How to Create a Custom SVG Path


#1

Hi there,

I wonder how to create SVG paths in a way that they can serve as an entry to the PathMap.

In my research I stumbled upon a forum post that dealt with adding custom images to the renderer but I was missing some explanation on the exact format name of the d-path data.

When I have an SVG image in inkscape, how exactly do I export this as needed? How is this path-specification called?

Thanks in advance and best regards
Felix


Custom Pathmap throws circular dependency error
#2

You may render arbitrary SVG elements in your custom Renderer. What exactly would you like to draw? And why do you think you need the PathMap?

Inkscape allows you to convert any element to a Compound Path via Path > { Object|Stroke } to Path. That path could be the representation of a rendered shape.


#3

Thanks for the reply - especially for the inkscape hint.

I try to create custom elements that appear as tasks/events/gateways. They should have custom “sub”-icons like the bpmn:UserTask element which has the person icon rendered via the PathMap, right?

I’m currently working on enhancing the renderer to support this. I won’t alter the PathMap itself but I’ll mimic its behaviour in a custom, additional PathMap.

I now managed to get a path but it won’t show properly as rendered svg in a little jsFiddle example. I guess there is something I missed out on. Can you throw some buzzwords at me I can do research on? I just don’t know how everything I’m dealing with here is called therefore research is quite complicated…


#4

Can you throw some buzzwords at me I can do research on?

Could you share a little bit of what you’re doing instead (as a GitHub project, JSFiddle, …)? That will help us (helping you !) tremendously :wink:.


#5

I try to create elements that (in this case) visually extend existing bpmn-element-types. I’d like to have something like this:

example-task

This should be done by this code:


const BpmnRenderer = require('bpmn-js/lib/draw/BpmnRenderer');
const inherits = require('inherits');
const is = require('bpmn-js/lib/util/ModelUtil').is;

function Renderer(eventBus, styles, pathMap, canvas, priority) {
    BpmnRenderer.call(this, eventBus, styles, pathMap, canvas, priority);
}

inherits(Renderer, BpmnRenderer);

Renderer.$inject = [ 'eventBus', 'styles', 'pathMap', 'canvas' ];

module.exports = Renderer;

Renderer.prototype.drawShape = function(parentGfx, element) {

    if (element.stepClass && is(element, 'bpmn:Task')) { // set elsewhere; this will determine the icon used
        return this.drawCustomTask(parentGfx, element);
    } else {
        return BpmnRenderer.prototype.drawShape.call(this, parentGfx, element);
    }
};

Renderer.prototype.drawCustomTask = function(parentGfx, element) {
    var task = this.handlers['bpmn:Task'](parentGfx, element);

    // ... draw smiley-path here ...

    return task;
};

And in my understanding, in order to draw the smiley-icon, I’d need to have this smiley represented in a PathMap-manner.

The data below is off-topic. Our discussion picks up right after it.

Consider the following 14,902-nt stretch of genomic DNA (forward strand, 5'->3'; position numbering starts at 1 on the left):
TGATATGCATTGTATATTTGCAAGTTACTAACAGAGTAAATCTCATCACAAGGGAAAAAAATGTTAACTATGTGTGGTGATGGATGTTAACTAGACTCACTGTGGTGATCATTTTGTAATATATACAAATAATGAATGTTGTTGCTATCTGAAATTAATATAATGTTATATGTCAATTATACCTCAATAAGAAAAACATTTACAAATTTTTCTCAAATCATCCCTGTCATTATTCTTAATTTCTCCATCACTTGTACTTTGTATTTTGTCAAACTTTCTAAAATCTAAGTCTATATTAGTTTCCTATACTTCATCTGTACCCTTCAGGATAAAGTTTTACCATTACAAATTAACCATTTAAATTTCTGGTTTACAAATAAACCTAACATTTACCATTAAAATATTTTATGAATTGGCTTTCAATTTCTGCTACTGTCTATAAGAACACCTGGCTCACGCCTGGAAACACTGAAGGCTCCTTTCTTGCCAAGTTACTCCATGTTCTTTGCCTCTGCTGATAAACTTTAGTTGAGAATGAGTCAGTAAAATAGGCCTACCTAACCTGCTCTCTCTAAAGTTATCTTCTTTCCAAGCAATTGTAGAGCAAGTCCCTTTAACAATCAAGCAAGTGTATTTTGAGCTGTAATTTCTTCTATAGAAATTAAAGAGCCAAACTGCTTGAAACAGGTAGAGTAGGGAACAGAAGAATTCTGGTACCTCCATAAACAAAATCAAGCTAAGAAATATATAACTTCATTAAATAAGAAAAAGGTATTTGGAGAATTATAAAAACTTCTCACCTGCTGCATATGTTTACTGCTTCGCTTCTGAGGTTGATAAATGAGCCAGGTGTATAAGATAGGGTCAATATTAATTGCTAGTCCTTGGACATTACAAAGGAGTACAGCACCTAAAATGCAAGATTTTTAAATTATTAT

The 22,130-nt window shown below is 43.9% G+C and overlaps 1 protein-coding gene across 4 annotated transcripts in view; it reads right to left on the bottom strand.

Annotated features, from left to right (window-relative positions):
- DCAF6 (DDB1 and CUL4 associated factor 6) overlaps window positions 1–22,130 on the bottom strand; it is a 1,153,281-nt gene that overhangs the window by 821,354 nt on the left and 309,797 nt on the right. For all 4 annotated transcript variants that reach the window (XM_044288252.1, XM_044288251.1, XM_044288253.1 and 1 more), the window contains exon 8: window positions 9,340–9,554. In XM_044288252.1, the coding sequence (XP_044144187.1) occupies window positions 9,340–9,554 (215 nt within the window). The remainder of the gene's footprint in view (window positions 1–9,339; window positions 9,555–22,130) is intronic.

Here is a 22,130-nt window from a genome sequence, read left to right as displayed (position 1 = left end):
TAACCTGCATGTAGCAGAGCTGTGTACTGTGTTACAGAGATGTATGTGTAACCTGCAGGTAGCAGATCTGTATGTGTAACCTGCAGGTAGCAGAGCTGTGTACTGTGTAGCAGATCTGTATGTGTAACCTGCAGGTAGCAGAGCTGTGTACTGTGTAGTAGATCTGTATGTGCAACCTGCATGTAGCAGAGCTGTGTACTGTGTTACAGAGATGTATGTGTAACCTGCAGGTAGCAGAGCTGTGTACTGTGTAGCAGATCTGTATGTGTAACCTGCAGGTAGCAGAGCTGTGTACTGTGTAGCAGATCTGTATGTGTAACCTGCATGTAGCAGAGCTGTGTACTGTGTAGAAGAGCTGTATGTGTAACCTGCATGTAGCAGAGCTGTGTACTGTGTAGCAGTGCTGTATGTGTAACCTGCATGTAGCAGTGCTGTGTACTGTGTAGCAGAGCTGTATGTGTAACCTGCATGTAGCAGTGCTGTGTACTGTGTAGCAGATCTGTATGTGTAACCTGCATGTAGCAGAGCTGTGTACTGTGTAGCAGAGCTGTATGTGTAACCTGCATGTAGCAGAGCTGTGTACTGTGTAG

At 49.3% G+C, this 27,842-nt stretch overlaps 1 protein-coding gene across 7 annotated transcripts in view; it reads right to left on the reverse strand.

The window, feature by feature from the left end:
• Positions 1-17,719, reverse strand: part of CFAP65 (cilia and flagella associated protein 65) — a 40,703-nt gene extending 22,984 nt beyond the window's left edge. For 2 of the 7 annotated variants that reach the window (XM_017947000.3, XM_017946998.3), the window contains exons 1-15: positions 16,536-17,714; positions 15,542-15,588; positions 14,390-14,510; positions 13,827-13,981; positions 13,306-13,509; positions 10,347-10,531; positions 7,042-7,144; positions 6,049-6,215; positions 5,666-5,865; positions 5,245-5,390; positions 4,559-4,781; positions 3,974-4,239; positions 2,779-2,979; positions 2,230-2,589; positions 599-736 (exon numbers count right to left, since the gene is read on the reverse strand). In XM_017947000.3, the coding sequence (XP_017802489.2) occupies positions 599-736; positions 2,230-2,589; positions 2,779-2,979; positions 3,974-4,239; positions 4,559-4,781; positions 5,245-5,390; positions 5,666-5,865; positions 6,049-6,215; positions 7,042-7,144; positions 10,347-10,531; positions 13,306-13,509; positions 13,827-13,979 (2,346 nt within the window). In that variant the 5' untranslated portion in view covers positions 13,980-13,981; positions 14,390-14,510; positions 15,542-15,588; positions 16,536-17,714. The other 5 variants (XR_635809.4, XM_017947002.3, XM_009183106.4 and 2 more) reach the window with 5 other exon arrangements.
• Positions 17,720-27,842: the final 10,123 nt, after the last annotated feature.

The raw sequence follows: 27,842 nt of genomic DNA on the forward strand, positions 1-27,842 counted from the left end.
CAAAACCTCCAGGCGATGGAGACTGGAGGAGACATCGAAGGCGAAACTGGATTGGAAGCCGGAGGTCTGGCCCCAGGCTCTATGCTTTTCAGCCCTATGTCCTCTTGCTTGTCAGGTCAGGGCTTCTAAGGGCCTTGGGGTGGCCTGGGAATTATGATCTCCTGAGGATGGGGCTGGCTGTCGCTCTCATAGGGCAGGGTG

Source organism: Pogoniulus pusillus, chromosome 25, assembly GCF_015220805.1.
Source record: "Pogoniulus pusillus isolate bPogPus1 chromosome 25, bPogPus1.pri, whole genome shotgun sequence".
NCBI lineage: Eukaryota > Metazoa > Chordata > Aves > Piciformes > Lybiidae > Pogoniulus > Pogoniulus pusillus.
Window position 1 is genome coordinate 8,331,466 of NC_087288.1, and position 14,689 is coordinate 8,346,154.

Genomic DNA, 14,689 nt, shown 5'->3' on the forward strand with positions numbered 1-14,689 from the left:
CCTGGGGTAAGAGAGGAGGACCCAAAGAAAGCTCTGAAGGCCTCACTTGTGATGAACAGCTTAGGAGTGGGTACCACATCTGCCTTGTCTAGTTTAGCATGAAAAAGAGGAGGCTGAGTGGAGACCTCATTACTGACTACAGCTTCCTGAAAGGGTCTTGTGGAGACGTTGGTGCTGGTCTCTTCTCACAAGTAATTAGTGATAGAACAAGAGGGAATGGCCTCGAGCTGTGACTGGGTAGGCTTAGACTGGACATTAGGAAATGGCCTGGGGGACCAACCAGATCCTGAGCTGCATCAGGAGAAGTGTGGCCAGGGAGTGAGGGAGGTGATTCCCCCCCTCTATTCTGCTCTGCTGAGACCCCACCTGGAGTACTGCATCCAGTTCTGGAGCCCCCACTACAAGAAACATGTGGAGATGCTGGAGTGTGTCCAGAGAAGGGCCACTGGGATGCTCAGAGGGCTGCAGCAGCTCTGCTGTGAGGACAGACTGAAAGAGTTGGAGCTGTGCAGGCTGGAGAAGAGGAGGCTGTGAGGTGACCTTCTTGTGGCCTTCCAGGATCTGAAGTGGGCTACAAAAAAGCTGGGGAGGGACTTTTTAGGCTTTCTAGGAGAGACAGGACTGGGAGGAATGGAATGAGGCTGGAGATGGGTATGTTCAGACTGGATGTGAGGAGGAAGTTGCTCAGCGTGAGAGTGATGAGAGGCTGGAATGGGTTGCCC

#6

I think I might now be able to phrase my problem more precisely - partially because I was able to solve sub-problems I had.

By the PathMap-entry TASK_TYPE_SEND I guessed that all task-paths are placed on a 100x100 sized layer (?). So I created my own path in inkscape visualizing a cooking-pot which resulted in this path:

m 25.364832,28.669868 c -1.03286,-0.115271 -1.951623,-0.935306 -1.964948,-1.98238 l -0.04158,-7.15195 -2.023919,-0.495021 2.023919,0.495021 v -3.507815 h -1.463373 1.803897 c 0.184201,-0.445579 0.519636,-0.819885 0.780062,-1.139128 0.570409,-0.57041 1.274259,-0.924279 2.107129,-1.059387 0.131752,-0.02137 0.301903,-0.02632 1.080776,-0.03143 l 0.924406,-0.0061 c 0.0037,-0.345463 0.139291,-0.687028 0.229878,-0.969091 0.353687,-0.70717 1.002084,-1.162868 1.774118,-1.246862 0.191055,-0.02079 1.768461,-0.02079 1.959516,0 0.772033,0.08399 1.420431,0.539692 1.774118,1.246862 0.171048,0.347671 0.174662,0.623753 0.229878,0.969091 l 0.924405,0.0061 c 0.778874,0.0051 0.949025,0.01006 1.080776,0.03143 0.832872,0.135108 1.53672,0.488977 2.10713,1.059387 0.357003,0.351583 0.559201,0.740121 0.780061,1.139128 h 1.803896 -1.463179 v 3.508719 L 41.815502,19.040528 39.791794,19.536442 39.75,26.6875 c -0.114301,1.050603 -0.932371,1.868673 -1.982975,1.982975 l -12.402179,-5.96e-4 z

(This path is by no means perfect, for example it’s lacking symmetry but I don’t care for now)

I’m wondering which coordinates of it should be replaced by {e.[xy][0-9]+} entries. The first m-statement must be replaced by by m {mx},{my} right? But how to proceed? How did you guys do it? I can’t imagine you doing this manually.


#7

No one? :slightly_frowning_face:

I have no clue on how to proceed…


#8

I think you only need to replace the coordinates of the first command m since all commands are lowercase and therefore the coordinates are relative .


#9

Thanks for the first hint. That sounds reasonable but the original pathmap does not stick to this. For example look at the EVENT_MESSAGE handler has entries for scale altough it’s using lowercase l. I think this is because altough the lines’ positioning might be relative, but their size will be absolute and thus must be scaled.


#10

Have you tried just not giving any values in widthElements and heightElements and just using relative commands. Some of the paths do that and they do scale in the diagram.